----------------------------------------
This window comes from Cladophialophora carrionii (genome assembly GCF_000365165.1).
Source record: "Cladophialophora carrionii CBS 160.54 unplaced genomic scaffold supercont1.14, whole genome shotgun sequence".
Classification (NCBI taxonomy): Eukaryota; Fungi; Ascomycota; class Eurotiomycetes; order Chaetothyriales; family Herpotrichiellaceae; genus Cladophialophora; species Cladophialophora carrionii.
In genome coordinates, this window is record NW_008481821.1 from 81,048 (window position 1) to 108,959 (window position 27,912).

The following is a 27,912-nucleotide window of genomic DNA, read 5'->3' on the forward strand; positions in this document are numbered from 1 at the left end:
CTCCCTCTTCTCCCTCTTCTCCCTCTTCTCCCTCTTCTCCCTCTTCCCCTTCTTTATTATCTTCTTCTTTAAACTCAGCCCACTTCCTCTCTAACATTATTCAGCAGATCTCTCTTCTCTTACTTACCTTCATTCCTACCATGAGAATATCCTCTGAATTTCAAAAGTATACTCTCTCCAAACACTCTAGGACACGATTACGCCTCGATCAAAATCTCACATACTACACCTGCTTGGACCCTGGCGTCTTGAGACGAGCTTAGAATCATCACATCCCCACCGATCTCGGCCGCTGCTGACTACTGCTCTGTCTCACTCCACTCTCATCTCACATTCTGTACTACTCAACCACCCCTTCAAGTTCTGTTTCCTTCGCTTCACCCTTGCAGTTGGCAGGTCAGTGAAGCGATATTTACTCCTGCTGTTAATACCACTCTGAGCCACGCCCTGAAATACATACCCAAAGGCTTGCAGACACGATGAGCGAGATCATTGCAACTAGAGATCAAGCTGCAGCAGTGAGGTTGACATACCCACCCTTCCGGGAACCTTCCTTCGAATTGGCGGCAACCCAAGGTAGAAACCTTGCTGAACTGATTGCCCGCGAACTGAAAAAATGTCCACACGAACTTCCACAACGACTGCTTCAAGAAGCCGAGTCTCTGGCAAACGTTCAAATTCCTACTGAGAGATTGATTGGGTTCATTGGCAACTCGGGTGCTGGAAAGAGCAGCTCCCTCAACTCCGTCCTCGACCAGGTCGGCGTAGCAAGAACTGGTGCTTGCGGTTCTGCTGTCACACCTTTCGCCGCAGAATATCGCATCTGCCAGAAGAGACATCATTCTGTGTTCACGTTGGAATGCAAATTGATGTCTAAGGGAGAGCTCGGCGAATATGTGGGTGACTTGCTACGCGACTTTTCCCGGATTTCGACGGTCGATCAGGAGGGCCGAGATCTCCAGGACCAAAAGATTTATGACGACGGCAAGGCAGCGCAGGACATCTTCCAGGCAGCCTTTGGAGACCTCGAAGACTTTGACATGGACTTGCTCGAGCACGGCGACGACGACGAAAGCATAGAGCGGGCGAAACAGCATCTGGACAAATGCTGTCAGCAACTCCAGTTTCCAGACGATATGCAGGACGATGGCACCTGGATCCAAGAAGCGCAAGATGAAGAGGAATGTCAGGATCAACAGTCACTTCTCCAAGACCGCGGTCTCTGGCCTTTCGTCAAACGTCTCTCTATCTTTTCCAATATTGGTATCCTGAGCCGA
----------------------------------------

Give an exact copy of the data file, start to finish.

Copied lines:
This window comes from Cladophialophora carrionii (genome assembly GCF_000365165.1).
Source record: "Cladophialophora carrionii CBS 160.54 unplaced genomic scaffold supercont1.14, whole genome shotgun sequence".
Classification (NCBI taxonomy): Eukaryota; Fungi; Ascomycota; class Eurotiomycetes; order Chaetothyriales; family Herpotrichiellaceae; genus Cladophialophora; species Cladophialophora carrionii.
In genome coordinates, this window is record NW_008481821.1 from 81,048 (window position 1) to 108,959 (window position 27,912).

The following is a 27,912-nucleotide window of genomic DNA, read 5'->3' on the forward strand; positions in this document are numbered from 1 at the left end:
CTCCCTCTTCTCCCTCTTCTCCCTCTTCTCCCTCTTCTCCCTCTTCCCCTTCTTTATTATCTTCTTCTTTAAACTCAGCCCACTTCCTCTCTAACATTATTCAGCAGATCTCTCTTCTCTTACTTACCTTCATTCCTACCATGAGAATATCCTCTGAATTTCAAAAGTATACTCTCTCCAAACACTCTAGGACACGATTACGCCTCGATCAAAATCTCACATACTACACCTGCTTGGACCCTGGCGTCTTGAGACGAGCTTAGAATCATCACATCCCCACCGATCTCGGCCGCTGCTGACTACTGCTCTGTCTCACTCCACTCTCATCTCACATTCTGTACTACTCAACCACCCCTTCAAGTTCTGTTTCCTTCGCTTCACCCTTGCAGTTGGCAGGTCAGTGAAGCGATATTTACTCCTGCTGTTAATACCACTCTGAGCCACGCCCTGAAATACATACCCAAAGGCTTGCAGACACGATGAGCGAGATCATTGCAACTAGAGATCAAGCTGCAGCAGTGAGGTTGACATACCCACCCTTCCGGGAACCTTCCTTCGAATTGGCGGCAACCCAAGGTAGAAACCTTGCTGAACTGATTGCCCGCGAACTGAAAAAATGTCCACACGAACTTCCACAACGACTGCTTCAAGAAGCCGAGTCTCTGGCAAACGTTCAAATTCCTACTGAGAGATTGATTGGGTTCATTGGCAACTCGGGTGCTGGAAAGAGCAGCTCCCTCAACTCCGTCCTCGACCAGGTCGGCGTAGCAAGAACTGGTGCTTGCGGTTCTGCTGTCACACCTTTCGCCGCAGAATATCGCATCTGCCAGAAGAGACATCATTCTGTGTTCACGTTGGAATGCAAATTGATGTCTAAGGGAGAGCTCGGCGAATATGTGGGTGACTTGCTACGCGACTTTTCCCGGATTTCGACGGTCGATCAGGAGGGCCGAGATCTCCAGGACCAAAAGATTTATGACGACGGCAAGGCAGCGCAGGACATCTTCCAGGCAGCCTTTGGAGACCTCGAAGACTTTGACATGGACTTGCTCGAGCACGGCGACGACGACGAAAGCATAGAGCGGGCGAAACAGCATCTGGACAAATGCTGTCAGCAACTCCAGTTTCCAGACGATATGCAGGACGATGGCACCTGGATCCAAGAAGCGCAAGATGAAGAGGAATGTCAGGATCAACAGTCACTTCTCCAAGACCGCGGTCTCTGGCCTTTCGTCAAACGTCTCTCTATCTTTTCCAATATTGGTATCCTGAGCCGA